In recent years there has been significant changes in the corruption and anti-bribery regulations. In addition to UK, US there are now 44 signatory countries all actively working towards its implementation to combat the corruption and bribery that international businesses engage. This means that any business or individual that has links in those countries can be subject to a corruption investigation, regardless of where in the world they are established.
One example is Airbus SE for failing to prevent bribery, on the on 31 January 2020, entered into the UK’s seventh Deferred Prosecution Agreement, agreeing to a total sanction being paid in the UK of €990. This was part a small part of a global settlement of €3.6bn, which also involved France and the USA.
The Courts were lenient with in this instance with the Airbus SE directors responsible, as they only received a 15-year ban from holding a position as a director. However, in reality under the UK Bribery Act, individuals that are party to a bribe or corruption that is not within a corporation can be sentenced with up to 10 years in prison and unlimited fines.
SIP has experienced in bribery and corruption cases, these have involved investigations on behalf of medium-sized businesses and corporations that have anti-corruption policies in place, and who had concerns over a suspicious activity. Plus, also for the defence of individuals, where in cases that multinational corporation is being investigated, to try minimise substantial fines they will receive, so they cooperate with the authorities and as a result of allegations made against third-parties may have been an innocent party to a transaction, yet has been arrested and charged
The Serious Fraud Office has published the warning signs that could indicate fraud, bribery or corruption. These include but are not limited to:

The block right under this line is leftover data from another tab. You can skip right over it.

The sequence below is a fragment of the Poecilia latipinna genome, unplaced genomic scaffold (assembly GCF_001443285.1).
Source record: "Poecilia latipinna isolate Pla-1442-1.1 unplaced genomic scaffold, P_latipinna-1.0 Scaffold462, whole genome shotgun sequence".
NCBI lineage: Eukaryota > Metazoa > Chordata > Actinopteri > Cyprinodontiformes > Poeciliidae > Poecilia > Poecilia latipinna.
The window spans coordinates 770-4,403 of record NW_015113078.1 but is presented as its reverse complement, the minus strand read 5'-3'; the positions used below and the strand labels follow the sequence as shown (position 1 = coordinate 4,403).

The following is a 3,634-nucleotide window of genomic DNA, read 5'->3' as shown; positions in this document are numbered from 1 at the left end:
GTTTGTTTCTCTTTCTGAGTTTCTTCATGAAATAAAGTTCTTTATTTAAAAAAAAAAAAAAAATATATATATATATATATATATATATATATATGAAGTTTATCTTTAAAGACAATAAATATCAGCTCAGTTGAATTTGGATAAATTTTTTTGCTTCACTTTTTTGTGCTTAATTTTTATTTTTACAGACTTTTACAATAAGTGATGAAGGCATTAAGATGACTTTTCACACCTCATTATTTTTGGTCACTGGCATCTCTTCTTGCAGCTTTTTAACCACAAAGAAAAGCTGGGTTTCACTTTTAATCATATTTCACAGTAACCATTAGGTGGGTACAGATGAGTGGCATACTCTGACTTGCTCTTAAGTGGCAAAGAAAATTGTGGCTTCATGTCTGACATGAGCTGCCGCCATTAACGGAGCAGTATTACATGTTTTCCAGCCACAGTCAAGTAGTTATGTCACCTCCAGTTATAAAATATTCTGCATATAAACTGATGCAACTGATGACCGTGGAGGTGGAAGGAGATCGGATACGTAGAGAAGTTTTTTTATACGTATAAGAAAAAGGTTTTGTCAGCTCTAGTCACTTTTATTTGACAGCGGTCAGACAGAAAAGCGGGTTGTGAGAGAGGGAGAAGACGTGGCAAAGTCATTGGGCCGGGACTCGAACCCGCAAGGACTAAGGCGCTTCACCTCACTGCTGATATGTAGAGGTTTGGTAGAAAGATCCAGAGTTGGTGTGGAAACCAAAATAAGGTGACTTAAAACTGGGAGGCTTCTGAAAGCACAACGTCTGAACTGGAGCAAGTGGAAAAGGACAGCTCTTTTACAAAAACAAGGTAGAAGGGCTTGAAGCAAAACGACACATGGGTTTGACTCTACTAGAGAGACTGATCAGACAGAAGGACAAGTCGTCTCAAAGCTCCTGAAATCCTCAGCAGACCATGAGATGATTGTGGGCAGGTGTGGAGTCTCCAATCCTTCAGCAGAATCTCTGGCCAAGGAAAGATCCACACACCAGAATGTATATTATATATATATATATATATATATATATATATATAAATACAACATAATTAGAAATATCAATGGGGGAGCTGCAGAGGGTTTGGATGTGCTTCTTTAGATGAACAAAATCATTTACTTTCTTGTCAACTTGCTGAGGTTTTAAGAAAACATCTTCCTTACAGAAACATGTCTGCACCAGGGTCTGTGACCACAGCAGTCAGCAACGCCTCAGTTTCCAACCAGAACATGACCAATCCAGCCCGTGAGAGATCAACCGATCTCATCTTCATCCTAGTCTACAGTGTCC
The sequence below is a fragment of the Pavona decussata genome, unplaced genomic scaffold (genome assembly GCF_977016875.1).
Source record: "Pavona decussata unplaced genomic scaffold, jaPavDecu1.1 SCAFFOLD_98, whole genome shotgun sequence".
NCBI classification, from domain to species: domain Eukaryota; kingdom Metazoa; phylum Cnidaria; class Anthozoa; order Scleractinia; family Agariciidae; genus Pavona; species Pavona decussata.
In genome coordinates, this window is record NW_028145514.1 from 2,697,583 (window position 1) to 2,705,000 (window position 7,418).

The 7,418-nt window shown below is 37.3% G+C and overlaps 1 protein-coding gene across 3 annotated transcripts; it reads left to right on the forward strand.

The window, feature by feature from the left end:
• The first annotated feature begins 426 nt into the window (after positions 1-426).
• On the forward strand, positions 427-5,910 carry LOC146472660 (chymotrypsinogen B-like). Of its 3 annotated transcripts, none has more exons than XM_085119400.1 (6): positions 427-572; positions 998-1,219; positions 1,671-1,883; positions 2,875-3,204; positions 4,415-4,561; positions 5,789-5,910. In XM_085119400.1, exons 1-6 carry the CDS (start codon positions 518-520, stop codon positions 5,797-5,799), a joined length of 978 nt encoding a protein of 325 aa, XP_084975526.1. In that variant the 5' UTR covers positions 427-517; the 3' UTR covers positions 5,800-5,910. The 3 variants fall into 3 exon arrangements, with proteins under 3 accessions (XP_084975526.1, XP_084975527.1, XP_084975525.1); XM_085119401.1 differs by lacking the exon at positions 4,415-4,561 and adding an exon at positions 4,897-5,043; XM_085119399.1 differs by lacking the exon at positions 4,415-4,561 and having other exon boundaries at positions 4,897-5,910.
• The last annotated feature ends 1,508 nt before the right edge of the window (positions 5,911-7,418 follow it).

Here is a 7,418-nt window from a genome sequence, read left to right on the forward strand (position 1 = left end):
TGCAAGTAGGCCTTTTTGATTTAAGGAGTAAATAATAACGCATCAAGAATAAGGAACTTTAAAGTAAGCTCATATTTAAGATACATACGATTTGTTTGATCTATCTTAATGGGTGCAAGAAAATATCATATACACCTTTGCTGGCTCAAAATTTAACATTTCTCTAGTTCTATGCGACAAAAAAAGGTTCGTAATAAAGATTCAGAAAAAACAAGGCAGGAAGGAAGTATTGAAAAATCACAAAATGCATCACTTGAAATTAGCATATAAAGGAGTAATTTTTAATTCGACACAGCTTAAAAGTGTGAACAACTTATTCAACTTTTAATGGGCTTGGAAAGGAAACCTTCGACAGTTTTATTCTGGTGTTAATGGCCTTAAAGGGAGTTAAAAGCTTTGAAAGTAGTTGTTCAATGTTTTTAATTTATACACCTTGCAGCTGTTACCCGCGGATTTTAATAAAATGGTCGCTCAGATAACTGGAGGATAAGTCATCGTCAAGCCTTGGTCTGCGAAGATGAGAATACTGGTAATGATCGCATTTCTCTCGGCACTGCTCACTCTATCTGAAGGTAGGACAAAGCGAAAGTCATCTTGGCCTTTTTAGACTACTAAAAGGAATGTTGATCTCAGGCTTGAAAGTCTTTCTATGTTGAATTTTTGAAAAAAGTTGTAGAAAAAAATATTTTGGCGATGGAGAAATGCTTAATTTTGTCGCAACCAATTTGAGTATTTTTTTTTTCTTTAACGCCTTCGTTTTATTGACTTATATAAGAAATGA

- Abnormal cash payments
- Pressure exerted for payments to be made urgently or ahead of schedule
- Payments being made through a third country, e.g. goods or services supplied to country ‘A’ but payment is being made, usually to a shell company, in country ‘B’
- An abnormally high commission percentage being paid to a particular agency. This may be split into two accounts for the same agent, often in different jurisdictions
- Private meetings with public contractors or companies hoping to tender for contracts
- Lavish gifts being received
- An individual never taking time off for holidays, or when ill, or insisting on dealing with specific contractors him/herself
- Someone making unexpected or illogical decisions around accepting projects or contracts
- Unusually smooth process of cases where an individual does not have the expected level of knowledge or expertise
- Abusing decision process or delegated powers in specific cases
- Agreeing to contracts that are not favourable to the organisation
- An unexplained preference for certain contractors during a tendering period
- The avoidance of independent checks on tendering or contracting processes
- Raising barriers around specific roles or departments which are key in the tendering/contracting process
- Bypassing normal tendering/contractors’ procedure
- Invoices being agreed in excess of contract without reasonable cause
- Missing documents or records regarding meetings or decisions
- Company procedures or guidelines not being followed
- Lack of detail in invoices
- The payment of, or making funds available for, high value expenses or school fees etc. on behalf of others
- Isolation and complete responsibility without input/oversight from others in the workplace.
If any of the above give cause for concern in your business then talk to us. SIP has an experienced team of investigators including specialists in cyber and digital forensics and forensic accounting, able to gather the intelligence needed to support the highest level of litigation standards globally.
With our expertise and professionalism, you know you are in safe hands with SIP, so contact us now!!